An Australian charity feeding 710,000 people a month is waiting to see if funding redistribution made just weeks before Christmas will be reversed.
Foodbank says its Key Staples program - which makes sure essential supplies like rice, bread and vegetables get to needy people - is at risk with federal government funds dropping from $750,000 to $427,000 a year.
The government's total funding remains the same, but from next year will be split between three providers rather than two.
Social Services Minister Paul Fletcher is awaiting urgent advice from his department after Foodbank raised concerns over its lost funding.
"Foodbank has particularly highlighted its concern that the competitive selection process resulted in it being notified of the decision only a few weeks before the busy Christmas season," he said in a statement on Monday.
"I share that concern.
"I have sought urgent advice from my department as to why that happened and for options to provide additional funding to Foodbank to assist in managing the transition to the new arrangements."
The minister last week announced three charities would now split $4.5 million over four-and-a-half years.
"OzHarvest is receiving funding for the first time and SecondBite has had an increase of $100,000," he reiterated in a statement on Monday.
Foodbank's $1.9 million share of the grant was more than any other organisation over the next four-and-a-half years, he added.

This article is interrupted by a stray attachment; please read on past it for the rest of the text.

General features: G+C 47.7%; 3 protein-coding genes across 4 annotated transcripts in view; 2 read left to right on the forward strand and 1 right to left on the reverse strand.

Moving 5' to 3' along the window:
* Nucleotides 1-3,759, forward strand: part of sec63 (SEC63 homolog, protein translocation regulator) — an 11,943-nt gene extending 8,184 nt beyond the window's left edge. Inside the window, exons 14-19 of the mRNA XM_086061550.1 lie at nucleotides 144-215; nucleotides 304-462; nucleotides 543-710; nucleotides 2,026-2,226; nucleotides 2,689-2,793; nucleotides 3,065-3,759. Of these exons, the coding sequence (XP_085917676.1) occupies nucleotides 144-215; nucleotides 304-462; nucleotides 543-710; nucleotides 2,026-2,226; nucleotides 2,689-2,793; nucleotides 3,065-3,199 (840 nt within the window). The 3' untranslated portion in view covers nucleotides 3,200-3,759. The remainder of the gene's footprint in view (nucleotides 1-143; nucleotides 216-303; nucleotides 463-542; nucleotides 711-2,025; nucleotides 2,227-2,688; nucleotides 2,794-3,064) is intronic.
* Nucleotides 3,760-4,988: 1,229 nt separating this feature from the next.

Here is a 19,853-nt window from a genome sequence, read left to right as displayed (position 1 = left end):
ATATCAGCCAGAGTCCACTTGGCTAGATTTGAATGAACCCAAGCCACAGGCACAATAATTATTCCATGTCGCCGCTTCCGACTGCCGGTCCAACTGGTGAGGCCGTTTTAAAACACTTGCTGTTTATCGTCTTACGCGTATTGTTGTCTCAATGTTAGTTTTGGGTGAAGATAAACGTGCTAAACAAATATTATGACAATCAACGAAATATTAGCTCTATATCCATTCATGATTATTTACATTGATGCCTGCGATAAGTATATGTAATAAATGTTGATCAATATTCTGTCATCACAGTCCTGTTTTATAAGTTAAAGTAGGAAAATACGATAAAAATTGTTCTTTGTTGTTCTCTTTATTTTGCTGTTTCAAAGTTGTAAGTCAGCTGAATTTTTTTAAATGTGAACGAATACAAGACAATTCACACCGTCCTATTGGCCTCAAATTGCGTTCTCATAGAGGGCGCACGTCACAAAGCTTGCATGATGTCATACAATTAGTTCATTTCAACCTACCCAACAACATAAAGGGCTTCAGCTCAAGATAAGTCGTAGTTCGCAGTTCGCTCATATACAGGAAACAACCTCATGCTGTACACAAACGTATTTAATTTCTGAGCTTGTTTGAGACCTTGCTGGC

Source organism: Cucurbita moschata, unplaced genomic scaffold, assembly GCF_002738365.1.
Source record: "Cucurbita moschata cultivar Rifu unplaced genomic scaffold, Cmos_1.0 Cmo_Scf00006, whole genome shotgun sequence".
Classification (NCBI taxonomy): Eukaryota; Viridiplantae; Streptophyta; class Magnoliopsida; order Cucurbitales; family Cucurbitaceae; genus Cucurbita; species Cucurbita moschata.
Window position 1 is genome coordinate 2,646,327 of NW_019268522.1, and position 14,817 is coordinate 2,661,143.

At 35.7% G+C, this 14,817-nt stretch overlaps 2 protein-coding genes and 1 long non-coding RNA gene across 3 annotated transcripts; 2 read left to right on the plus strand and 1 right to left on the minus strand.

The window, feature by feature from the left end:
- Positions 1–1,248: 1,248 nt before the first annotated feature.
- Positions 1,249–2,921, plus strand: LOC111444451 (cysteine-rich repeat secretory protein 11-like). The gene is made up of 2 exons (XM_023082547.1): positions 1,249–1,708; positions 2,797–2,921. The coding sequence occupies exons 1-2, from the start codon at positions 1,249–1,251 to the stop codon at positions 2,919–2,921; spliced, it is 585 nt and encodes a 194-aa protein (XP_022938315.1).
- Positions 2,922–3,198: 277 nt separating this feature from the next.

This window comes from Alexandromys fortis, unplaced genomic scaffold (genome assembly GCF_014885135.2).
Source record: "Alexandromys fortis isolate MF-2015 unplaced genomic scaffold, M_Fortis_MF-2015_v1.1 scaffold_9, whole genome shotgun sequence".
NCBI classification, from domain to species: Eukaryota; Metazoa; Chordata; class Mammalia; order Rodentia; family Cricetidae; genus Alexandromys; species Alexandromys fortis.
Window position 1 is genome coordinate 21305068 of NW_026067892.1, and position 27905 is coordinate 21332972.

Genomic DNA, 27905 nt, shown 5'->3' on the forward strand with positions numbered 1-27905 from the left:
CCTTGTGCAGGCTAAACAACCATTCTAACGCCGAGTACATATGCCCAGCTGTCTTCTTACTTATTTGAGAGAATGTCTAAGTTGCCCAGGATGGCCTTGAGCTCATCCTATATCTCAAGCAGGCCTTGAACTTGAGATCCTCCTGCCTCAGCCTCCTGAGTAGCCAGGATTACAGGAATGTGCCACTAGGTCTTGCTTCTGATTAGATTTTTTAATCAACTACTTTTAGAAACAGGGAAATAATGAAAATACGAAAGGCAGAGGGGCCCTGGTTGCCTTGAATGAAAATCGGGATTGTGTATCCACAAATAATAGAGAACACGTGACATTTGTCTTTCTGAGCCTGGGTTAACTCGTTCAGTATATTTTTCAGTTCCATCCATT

OzHarvest said the funding will support the national roll-out of a mobile app connecting food donors with local charities in areas where OzHarvest can't reach.
"The technology will save 1.8 million kilos of food, which will provide an extra 5.6 million meals in the first year," OzHarvest founder Ronni Kahn said.
However, Foodbank's chief executive Brianna Casey says spreading funding across more organisations will hurt her charity's work as grants are already "woefully inadequate".
"We know that so many children are affected by food insecurity, they don't deserve this outcome. We need the prime minister to intervene," Ms Casey told the ABC.
The charity says this latest cut - the third since 2014 - may mean the end of the Key Staples program.
Despite growing demand, Ms Casey said government funding had gone down from $1.5 million a year three years ago, to $427,000 a year from January 2019.
Under the Key Staples program, food manufacturers produce items using spare production capacity and suppliers donate or subsidise ingredients, packaging and delivery.
"Extremely modest" government funds are leveraged into more than $8 million of essential foods for 2600 charities across the country, Ms Casey added.
Foodbank provides 67 million meals a year to charities across the country, and is Australia's largest food provider to schools for breakfast programs.
If the coalition doesn't make up the $323,000 funding shortfall then a Labor government will, Opposition Leader Bill Shorten has pledged.
Australian Associated Press